Puerto Rico’s self-sufficient agriculture was replaced by a cash crop economy in which the sugar and tobacco industries accounted for 86% of the country’s exports by 1930. By that time, 4 U.S. sugar companies controlled more than 50% of the industry while the tobacco industry was almost wholly U.S. owned. Despite the fact that the country’s population stood at only 2 million, it was the 2nd largest U.S. trading partner in Latin America and the ninth largest in the world – while the U.S. imported sugar and tobacco cheaply, in return it sold foodstuffs and manufactured goods at high prices.

Beginning in 1940, U.S. imperialism and the local colonial administration in Puerto Rico initiated the economic policy known as “Operation Bootstrap” in order to facilitate the setting up of U.S. industry throughout the country. Special tax codes were written allowing U.S. companies to forego payment of any income tax, open shop laws curtailing trade union rights were passed, etc., etc. During the next 30 years hundreds of big U.S. corporations established operations in Puerto Rico, making the country one of the top 20 industrialized areas in the world. Such monopoly outfits as Union Carbide, Phillips Petroleum, Kennecott Copper, General Electric, Ford, etc., etc. found the ability to secure profits 10 times greater than in the U.S. through the superexploitation of Puerto Rican workers. Today over 2,000 U.S. multinational corporations operate in Puerto Rico, controlling 90% of the country’s industry.

However, rather than improving the lives of the Puerto Rican people this massive industrialization has been carried out on their backs, throwing them into poverty and super-exploitation. Today the average per capita income in Puerto Rico is only $24,030 per year (or slightly more than 65% the per capita income of Mississippi, the poorest of the 50 states). The minimum wage in the U.S. is generally considered the maximum wage in Puerto Rico. Puerto Rico’s Departamento del Trabajo y Recurso Humanos claims unemployment is 11.5% while 46.2% of the population fall below the official poverty line.


In order to maintain its colonial rule in Puerto Rico, in order to insure the super-exploitation of the workers by U.S. corporations, U.S. imperialism and its colonial apparatus in the country have carried out a systematic policy of repression against the working class, the popular masses and the movement for Puerto Rican independence. In the 1930’s the U.S. army and local police suppressed several militant struggles of the sugar cane workers, longshoremen, university students and others. Also in the 1930’s, the Puerto Rican patriot Albizu Campos launched the Puerto Rican Nationalist Party with the platform of self-determination and independence for Puerto Rico. Campos was indicted and tried by U.S. courts for “sedition and conspiracy” while brutal repression was unleashed against the nationalists, including the infamous Ponce massacre in 1937. In 1950 the Puerto Rican National Guard, an arm of the U.S. military, and the U.S. Air Force were called out to suppress the nationalist uprising in Jayuya. In 1947 U.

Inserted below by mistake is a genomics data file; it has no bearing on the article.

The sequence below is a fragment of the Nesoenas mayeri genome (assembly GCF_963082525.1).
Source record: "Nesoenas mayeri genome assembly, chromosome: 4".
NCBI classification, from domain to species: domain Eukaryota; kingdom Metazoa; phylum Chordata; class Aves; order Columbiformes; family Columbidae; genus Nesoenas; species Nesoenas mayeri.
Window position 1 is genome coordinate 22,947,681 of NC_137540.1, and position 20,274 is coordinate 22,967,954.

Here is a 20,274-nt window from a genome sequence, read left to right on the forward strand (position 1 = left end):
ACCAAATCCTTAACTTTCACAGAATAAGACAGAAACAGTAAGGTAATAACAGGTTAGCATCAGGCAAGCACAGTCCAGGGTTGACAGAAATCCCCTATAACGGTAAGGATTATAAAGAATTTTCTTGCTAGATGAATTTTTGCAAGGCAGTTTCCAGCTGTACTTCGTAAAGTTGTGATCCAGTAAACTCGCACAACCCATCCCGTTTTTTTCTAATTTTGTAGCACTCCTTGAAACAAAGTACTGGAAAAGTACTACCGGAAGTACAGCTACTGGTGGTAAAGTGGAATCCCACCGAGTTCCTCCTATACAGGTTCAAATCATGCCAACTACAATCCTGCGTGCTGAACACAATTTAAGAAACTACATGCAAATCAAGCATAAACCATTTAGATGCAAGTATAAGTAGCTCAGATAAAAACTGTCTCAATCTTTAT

S. imperialism imposed Law 53, known as the “Muzzle Law” which made it a felony to “promote, advocate, advise or preach voluntarily and knowingly the necessity, desirability or suitability of overthrowing, paralyzing or subverting the insular government or any of its political divisions by means of force or violence.” This law made it a crime to organize against U.S. imperialist domination of Puerto Rico, outlawing the movement for independence. Since that time, thousands of Puerto Rican patriots have been imprisoned.

This history shows that U.S. imperialism is not about to voluntarily give up its colonial rule in Puerto Rico. In addition to plundering the vast natural resources of the country including copper, nickel and off-shore oil, the U.S. companies rake in superprofits through the super-exploitation of the Puerto Rican workers.

Yet despite decades of colonization and military repression, the Puerto Rican people are continuing their struggle for national independence and self-determination. It is the duty of the U.S. working class to support this struggle and demand that U.S. imperialism get out of Puerto Rico.